This project aims to engage Hamiltonians in on-going efforts to protect natural heritage, and potentially grow the Greenbelt. Environment Hamilton will work with municipal planning staff, local groups and residents to identify candidate lands and natural systems, and build a case of support for growing the Greenbelt. They will also work to clarify and overcome challenges to ‘Greenbelting’ lands in urban areas.
The David Suzuki Foundation will continue to build the case for protecting natural capital in and around the Greenbelt. They are partnering with the Council of Chief Medical Officers of Health to promote the health benefits of near-urban nature, and to emphasize the connection between the Greenbelt and healthy communities. They will also undertake an analysis of municipal growth plans in the region to assess the degree to which local governments are adopting policy options to best protect their natural capital. This work will help equip and build a community of decision-makers and influencers that will support the non-market and health benefits of nature.
This funding supports a project to protect important natural and hydrological features in the region by engaging residents to participate in on-going planning processes to expand the Greenbelt in Halton and Peel Regions. Sierra Club will collaborate with community groups and municipal staff and councilors around the importance of protecting natural heritage, including its environmental, economic and health benefits.
Toronto’s ravines and parks are one of the city’s most distinct features, and play an important ecological role. Toronto Park People are providing support to help the city and the province overcome the challenge in growing the Greenbelt along the Humber and Don River Valleys, and engaging an excited public in designating Rouge Park as Canada’s first urban national Park.
Photo credit: Tides Canada
This funding will help increase public awareness of the Greenbelt and its economic, environmental and social benefits. Through a series of six articles over three years, key research regarding the Greenbelt and the values associated with it will be shared.
This funding supports the Rouge Park Alliance in hosting the 2012 Tour de Greenbelt - a fresh air festival on wheels. This annual family-friendly cycling event takes place in Ontario’s Greenbelt and for the first time, this year’s program will include hiking and running courses. Activities supported by this grant include managing participant registration, route development, partnership and sponsorship development, and coordinating event logistics.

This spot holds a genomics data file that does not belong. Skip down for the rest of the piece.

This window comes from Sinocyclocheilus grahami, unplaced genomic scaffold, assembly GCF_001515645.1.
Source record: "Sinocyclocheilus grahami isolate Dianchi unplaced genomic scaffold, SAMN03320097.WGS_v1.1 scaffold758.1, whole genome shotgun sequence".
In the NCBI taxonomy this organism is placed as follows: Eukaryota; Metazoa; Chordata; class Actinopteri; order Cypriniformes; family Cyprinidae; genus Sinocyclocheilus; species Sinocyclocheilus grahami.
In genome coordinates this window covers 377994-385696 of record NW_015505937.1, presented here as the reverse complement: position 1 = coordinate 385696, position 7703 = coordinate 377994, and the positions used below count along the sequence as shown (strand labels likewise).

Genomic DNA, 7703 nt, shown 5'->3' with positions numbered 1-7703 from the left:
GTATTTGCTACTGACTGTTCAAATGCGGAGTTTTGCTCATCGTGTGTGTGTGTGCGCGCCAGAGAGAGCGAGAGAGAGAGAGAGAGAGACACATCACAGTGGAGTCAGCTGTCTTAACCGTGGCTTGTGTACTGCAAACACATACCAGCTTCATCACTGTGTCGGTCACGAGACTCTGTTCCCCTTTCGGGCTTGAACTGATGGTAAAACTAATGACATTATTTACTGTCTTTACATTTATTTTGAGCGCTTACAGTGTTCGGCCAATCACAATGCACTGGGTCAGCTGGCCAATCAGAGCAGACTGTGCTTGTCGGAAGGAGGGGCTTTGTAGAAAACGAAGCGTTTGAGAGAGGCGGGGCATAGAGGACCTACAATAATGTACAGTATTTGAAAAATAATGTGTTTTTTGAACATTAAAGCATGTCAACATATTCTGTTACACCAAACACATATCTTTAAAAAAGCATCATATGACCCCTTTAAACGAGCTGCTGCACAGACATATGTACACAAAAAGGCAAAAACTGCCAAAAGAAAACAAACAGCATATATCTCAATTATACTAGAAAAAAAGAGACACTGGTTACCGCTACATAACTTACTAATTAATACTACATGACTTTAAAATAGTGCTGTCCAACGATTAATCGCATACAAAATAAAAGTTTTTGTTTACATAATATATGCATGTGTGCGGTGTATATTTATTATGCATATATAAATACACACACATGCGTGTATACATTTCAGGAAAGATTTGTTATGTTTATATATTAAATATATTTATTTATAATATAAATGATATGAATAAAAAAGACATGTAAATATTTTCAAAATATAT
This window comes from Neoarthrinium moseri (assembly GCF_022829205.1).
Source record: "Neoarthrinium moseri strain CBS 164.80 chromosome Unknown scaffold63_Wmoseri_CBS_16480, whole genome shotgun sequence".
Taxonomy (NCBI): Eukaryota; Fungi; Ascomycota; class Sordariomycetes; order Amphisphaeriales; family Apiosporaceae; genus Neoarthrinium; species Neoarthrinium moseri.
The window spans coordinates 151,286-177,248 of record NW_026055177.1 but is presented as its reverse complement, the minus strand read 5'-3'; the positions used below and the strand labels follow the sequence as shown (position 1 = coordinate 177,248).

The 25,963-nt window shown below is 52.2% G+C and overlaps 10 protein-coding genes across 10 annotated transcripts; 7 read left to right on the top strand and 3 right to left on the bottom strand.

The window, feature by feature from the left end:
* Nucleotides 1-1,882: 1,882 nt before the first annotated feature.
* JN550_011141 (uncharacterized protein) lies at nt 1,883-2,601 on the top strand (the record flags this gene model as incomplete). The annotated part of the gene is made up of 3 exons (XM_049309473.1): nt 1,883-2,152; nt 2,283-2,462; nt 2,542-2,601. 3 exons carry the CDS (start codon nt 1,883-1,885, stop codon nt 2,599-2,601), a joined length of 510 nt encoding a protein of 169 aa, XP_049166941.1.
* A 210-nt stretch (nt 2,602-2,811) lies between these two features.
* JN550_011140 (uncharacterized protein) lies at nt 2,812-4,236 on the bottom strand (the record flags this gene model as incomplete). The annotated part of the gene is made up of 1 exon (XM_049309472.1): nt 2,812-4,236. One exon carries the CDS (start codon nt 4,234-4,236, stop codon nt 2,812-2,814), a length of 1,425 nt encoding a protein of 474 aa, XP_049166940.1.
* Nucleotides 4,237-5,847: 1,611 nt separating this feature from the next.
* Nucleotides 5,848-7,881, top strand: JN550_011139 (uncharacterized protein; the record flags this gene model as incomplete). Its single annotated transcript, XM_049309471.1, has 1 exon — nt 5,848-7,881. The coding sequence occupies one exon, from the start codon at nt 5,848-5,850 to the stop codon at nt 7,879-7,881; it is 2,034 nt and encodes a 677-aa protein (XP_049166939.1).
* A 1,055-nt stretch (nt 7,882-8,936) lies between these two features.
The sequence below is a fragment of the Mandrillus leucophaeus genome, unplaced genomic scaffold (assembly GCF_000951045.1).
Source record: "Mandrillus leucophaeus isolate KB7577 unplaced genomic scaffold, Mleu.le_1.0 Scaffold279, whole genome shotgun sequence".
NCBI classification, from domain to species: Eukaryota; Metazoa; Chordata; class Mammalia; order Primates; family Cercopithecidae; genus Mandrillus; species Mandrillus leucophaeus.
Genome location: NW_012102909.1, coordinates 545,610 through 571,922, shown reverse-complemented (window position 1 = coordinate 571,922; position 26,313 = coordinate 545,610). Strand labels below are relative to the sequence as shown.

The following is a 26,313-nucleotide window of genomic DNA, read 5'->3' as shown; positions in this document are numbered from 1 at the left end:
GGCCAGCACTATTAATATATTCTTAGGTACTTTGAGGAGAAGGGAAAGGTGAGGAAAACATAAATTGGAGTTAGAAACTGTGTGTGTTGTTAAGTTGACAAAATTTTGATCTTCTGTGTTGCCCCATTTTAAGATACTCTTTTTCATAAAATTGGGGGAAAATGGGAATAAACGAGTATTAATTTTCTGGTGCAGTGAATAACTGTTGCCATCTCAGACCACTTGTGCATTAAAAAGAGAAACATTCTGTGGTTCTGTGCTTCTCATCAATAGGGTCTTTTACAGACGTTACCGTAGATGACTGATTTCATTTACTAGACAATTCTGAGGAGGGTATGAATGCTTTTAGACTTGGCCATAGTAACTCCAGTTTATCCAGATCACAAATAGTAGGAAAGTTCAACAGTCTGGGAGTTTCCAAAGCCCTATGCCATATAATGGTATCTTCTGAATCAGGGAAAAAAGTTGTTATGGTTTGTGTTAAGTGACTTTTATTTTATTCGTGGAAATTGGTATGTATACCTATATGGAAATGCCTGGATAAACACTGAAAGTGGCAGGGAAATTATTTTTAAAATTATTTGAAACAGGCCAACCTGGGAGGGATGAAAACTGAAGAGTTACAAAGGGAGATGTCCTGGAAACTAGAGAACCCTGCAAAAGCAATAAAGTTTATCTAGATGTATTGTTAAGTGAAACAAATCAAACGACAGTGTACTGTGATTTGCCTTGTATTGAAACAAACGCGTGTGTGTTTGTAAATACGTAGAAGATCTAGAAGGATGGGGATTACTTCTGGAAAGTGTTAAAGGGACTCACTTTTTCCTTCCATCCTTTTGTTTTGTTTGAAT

This funding supports the creation of a Southern Ontario Green Spaces Map, a 540-square foot project which highlights all of the protected and green spaces in Ontario. The map shows who is looking after these green spaces and partners with other environmental and conservation organizations such as the Nature Conservancy and the Royal Botanical Gardens.
Showcased at Toronto’s annual Green Living Show, the creation of this map has a value which extends far beyond an annual showcase. By teaching people the value of precious natural resources such as clean water, natural temperature control, wetlands, and forests, long-term support is generated for preserved green spaces across the province.
The Greenbelt protects our natural environment and water resources from the impacts of urbanization and other major developments. Its landowners, including farmers that work over 50 per cent of the landscape, maintain and restore individual features like wetlands. The benefit of this restoration is flood control, water filtration, improving water quality and climate adaptation.
This project researches new opportunities that recognize the ecological goods and services landowners provide communities when they undertake stewardship on their lands. The research looks at how to more effectively compensate these stewardship activities and improve environmental outcomes for healthy wetlands in the Credit River watershed. The Region of Peel and the Peel Federation of Agriculture are leading partners in this research.
Farmers' markets are well-known as community local food hubs; but with an abundance of fresh, homemade and sustainable products on display, they are also a great place to learn about nutrition. This project investigates the link between market attendance, knowledge of local foods, and healthy eating. The results will help markets promote healthy options and benefits of eating local to families across the Greenbelt.
The Network will also continue to offer professional development to market managers, and support best practices and knowledge sharing, all in an effort to help markets and their farm vendors economically thrive.
Greenbelt Alliance members work in communities across the landscape to protect the Greenbelt and embrace new opportunities to support its role in providing clean air, water and food to the region. A key partner in their efforts is the Municipal Leaders for the Greenbelt whose work is also supported through this funding.
The project also continues work to expand the boundaries of the Greenbelt to include many environmental features that cross its borders including natural heritage, water systems, and agricultural resources. The Alliance will assist with applications to grow the Greenbelt in Guelph, Hamilton, Toronto, Mississauga, and Brampton.